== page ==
Bishara A. Bahbah
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The price of Saudi-Israeli peace includes a Palestinian state

Even the minimal requirements for normalization entail founding an independent state with Jerusalem as its capital
Palestinian Authority President Mahmoud Abbas (left) meets with Saudi King Salman in Riyadh on November 7, 2017. (Thaer Ghanaim/Wafa)
Palestinian Authority President Mahmoud Abbas (left) meets with Saudi King Salman in Riyadh on November 7, 2017. (Thaer Ghanaim/Wafa)

Saudi Arabia views the resolution of the Palestine question as central to any normalization agreement with Israel. While it is unclear what an Israel led by its current far-right government, would be willing to concede for a deal with the kingdom, the Saudis and Palestinians have formulated two positions: the “optimum” and the “realistic.”

The most direct public reference to the centrality of the Palestine question in Saudi-Israeli normalization talks came in a statement in June by the spokesman for the Saudi embassy in Washington, Fahad Nazer. Speaking on Saudi television, he said:

“Israel has a lot of potential, normalization can do wonders – trade, cultural exchanges – but for that plan to happen, for the kingdom to take that step, we need that core dispute [with the Palestinians] to be resolved.”

The “optimum” Saudi/Palestinian position would be for Israel to accept the Arab Peace Initiative (API) of 2002. The initiative was proposed by Saudi Arabia and approved by Arab League countries. The API calls for Israel’s withdrawal from all lands Israel occupied in 1967, including East Jerusalem and the Golan Heights, in return for Arab countries’ recognition of Israel.

Anyone who believes Israel would accept these optimum terms is delusional.

Israel and the world must create and fully recognize a Palestinian state to achieve peace. This Palestinian state would be established within a strictly defined time period. A group of states including the United States, Europe, Russia, and China must guarantee this agreement.

Many painful lessons have been learned from the failed Oslo and Paris Agreements. Modified and realistic terms of a resolution would allow the Saudis to secure significant, verifiable, implementable results from Israel that would lead to a two-state solution within a strict timeline.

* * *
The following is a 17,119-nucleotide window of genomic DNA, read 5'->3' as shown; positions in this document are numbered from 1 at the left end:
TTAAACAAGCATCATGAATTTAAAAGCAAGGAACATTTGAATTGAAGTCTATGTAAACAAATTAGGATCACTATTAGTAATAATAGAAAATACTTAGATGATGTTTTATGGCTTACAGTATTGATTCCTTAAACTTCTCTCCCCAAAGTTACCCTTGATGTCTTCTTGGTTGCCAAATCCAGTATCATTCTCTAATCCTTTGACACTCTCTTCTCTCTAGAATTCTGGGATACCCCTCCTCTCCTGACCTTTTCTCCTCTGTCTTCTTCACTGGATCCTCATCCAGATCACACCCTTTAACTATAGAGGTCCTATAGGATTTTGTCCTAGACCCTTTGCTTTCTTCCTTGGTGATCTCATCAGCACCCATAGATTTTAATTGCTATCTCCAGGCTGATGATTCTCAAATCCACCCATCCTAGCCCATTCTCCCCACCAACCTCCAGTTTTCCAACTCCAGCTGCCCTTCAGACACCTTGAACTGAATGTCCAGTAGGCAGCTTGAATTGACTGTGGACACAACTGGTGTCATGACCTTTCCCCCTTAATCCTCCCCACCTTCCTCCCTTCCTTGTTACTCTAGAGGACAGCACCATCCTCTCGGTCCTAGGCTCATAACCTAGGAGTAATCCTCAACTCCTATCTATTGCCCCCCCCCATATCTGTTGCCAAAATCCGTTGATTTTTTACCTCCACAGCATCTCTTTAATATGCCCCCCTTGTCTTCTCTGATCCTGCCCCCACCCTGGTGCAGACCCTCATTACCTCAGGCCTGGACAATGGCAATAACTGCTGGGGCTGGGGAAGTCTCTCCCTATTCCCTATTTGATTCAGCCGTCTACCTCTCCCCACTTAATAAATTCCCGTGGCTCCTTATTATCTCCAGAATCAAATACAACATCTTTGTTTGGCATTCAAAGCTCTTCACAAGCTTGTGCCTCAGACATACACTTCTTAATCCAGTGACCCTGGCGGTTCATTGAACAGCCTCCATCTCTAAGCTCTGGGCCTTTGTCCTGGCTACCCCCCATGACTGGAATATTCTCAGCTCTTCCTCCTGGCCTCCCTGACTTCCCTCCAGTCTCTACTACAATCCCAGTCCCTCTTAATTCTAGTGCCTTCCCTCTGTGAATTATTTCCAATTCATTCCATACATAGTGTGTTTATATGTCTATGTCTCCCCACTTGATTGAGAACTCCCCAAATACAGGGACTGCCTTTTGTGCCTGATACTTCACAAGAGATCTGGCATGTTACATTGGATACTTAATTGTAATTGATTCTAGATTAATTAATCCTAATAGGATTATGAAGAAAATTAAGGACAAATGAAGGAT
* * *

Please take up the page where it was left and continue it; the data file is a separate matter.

Hypothetically, those realistic terms would include:

  1. Israel’s agreement to initially consolidate Areas A, B, and C of the West Bank and hand them to Palestinian control within a defined timetable not to exceed 3-5 years.
  2. A comprehensive security agreement between Israeli and Palestinian forces with the likely assistance of the United States, the EU, Jordan, Egypt, and Saudi Arabia.
  3. Israel would be allowed to annex the large Israeli settlements adjacent to the 1967 Green Line in exchange for Israeli lands of equal size and strategic importance to the Palestinians.
  4. The remaining one or two large Israeli settlements inside Palestine would be under Palestinian jurisdiction. Those Israeli settlers would be granted Palestinian residency and unfettered access to Israel.
  5. Palestine would become a neutral and demilitarized state. It would have its internal security forces. A combination of Israeli, Palestinian, Jordanian, and Egyptian troops would oversee Palestine’s borders with Israel, Jordan, and Egypt.
  6. International forces would be invited as permanent observers of the security and border agreements.
  7. An overpass highway would be built to connect the West Bank with Gaza.
  8. Palestine would be permitted to use Jerusalem’s airport and would be allowed to rebuild Gaza’s airport, which Israel destroyed.